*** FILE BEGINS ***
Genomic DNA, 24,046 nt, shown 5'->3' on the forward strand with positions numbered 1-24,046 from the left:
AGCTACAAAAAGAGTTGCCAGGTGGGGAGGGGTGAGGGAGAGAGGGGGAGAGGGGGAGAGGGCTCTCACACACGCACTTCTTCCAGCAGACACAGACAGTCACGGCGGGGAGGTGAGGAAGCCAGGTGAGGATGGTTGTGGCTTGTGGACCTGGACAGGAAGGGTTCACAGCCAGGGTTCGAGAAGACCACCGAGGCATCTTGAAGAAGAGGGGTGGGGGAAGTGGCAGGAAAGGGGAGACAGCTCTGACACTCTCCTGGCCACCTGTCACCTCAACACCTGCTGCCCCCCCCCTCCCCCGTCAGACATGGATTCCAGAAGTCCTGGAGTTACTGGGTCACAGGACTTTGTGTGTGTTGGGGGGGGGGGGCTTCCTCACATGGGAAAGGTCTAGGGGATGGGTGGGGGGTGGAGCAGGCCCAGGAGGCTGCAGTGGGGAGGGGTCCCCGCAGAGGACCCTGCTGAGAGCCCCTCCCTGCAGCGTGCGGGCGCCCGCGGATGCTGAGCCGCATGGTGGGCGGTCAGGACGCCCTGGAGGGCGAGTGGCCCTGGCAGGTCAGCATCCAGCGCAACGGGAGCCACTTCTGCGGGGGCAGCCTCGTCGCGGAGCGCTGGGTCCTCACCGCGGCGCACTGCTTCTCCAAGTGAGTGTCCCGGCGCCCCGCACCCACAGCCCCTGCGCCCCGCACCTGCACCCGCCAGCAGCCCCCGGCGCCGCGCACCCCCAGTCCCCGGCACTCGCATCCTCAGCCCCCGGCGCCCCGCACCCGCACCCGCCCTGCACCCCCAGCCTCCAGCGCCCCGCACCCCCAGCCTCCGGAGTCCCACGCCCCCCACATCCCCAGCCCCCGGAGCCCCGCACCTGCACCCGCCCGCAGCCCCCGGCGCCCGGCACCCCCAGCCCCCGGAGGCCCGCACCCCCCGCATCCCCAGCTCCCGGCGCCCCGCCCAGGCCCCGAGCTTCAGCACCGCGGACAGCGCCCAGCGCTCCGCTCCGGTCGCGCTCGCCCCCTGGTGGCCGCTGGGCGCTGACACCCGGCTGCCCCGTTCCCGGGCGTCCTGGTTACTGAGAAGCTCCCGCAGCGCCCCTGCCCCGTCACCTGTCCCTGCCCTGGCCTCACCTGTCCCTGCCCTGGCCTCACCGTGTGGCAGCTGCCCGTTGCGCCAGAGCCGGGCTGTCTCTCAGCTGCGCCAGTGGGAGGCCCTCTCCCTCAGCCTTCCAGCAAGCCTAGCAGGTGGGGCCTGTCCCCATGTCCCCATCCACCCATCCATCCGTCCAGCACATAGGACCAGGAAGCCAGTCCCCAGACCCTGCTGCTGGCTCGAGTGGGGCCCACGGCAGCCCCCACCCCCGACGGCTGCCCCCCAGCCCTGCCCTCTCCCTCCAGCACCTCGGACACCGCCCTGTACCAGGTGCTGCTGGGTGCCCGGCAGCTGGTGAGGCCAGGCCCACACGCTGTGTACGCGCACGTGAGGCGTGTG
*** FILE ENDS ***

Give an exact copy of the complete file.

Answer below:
Genomic DNA, 24,046 nt, shown 5'->3' on the forward strand with positions numbered 1-24,046 from the left:
AGCTACAAAAAGAGTTGCCAGGTGGGGAGGGGTGAGGGAGAGAGGGGGAGAGGGGGAGAGGGCTCTCACACACGCACTTCTTCCAGCAGACACAGACAGTCACGGCGGGGAGGTGAGGAAGCCAGGTGAGGATGGTTGTGGCTTGTGGACCTGGACAGGAAGGGTTCACAGCCAGGGTTCGAGAAGACCACCGAGGCATCTTGAAGAAGAGGGGTGGGGGAAGTGGCAGGAAAGGGGAGACAGCTCTGACACTCTCCTGGCCACCTGTCACCTCAACACCTGCTGCCCCCCCCCTCCCCCGTCAGACATGGATTCCAGAAGTCCTGGAGTTACTGGGTCACAGGACTTTGTGTGTGTTGGGGGGGGGGGGCTTCCTCACATGGGAAAGGTCTAGGGGATGGGTGGGGGGTGGAGCAGGCCCAGGAGGCTGCAGTGGGGAGGGGTCCCCGCAGAGGACCCTGCTGAGAGCCCCTCCCTGCAGCGTGCGGGCGCCCGCGGATGCTGAGCCGCATGGTGGGCGGTCAGGACGCCCTGGAGGGCGAGTGGCCCTGGCAGGTCAGCATCCAGCGCAACGGGAGCCACTTCTGCGGGGGCAGCCTCGTCGCGGAGCGCTGGGTCCTCACCGCGGCGCACTGCTTCTCCAAGTGAGTGTCCCGGCGCCCCGCACCCACAGCCCCTGCGCCCCGCACCTGCACCCGCCAGCAGCCCCCGGCGCCGCGCACCCCCAGTCCCCGGCACTCGCATCCTCAGCCCCCGGCGCCCCGCACCCGCACCCGCCCTGCACCCCCAGCCTCCAGCGCCCCGCACCCCCAGCCTCCGGAGTCCCACGCCCCCCACATCCCCAGCCCCCGGAGCCCCGCACCTGCACCCGCCCGCAGCCCCCGGCGCCCGGCACCCCCAGCCCCCGGAGGCCCGCACCCCCCGCATCCCCAGCTCCCGGCGCCCCGCCCAGGCCCCGAGCTTCAGCACCGCGGACAGCGCCCAGCGCTCCGCTCCGGTCGCGCTCGCCCCCTGGTGGCCGCTGGGCGCTGACACCCGGCTGCCCCGTTCCCGGGCGTCCTGGTTACTGAGAAGCTCCCGCAGCGCCCCTGCCCCGTCACCTGTCCCTGCCCTGGCCTCACCTGTCCCTGCCCTGGCCTCACCGTGTGGCAGCTGCCCGTTGCGCCAGAGCCGGGCTGTCTCTCAGCTGCGCCAGTGGGAGGCCCTCTCCCTCAGCCTTCCAGCAAGCCTAGCAGGTGGGGCCTGTCCCCATGTCCCCATCCACCCATCCATCCGTCCAGCACATAGGACCAGGAAGCCAGTCCCCAGACCCTGCTGCTGGCTCGAGTGGGGCCCACGGCAGCCCCCACCCCCGACGGCTGCCCCCCAGCCCTGCCCTCTCCCTCCAGCACCTCGGACACCGCCCTGTACCAGGTGCTGCTGGGTGCCCGGCAGCTGGTGAGGCCAGGCCCACACGCTGTGTACGCGCACGTGAGGCGTGTG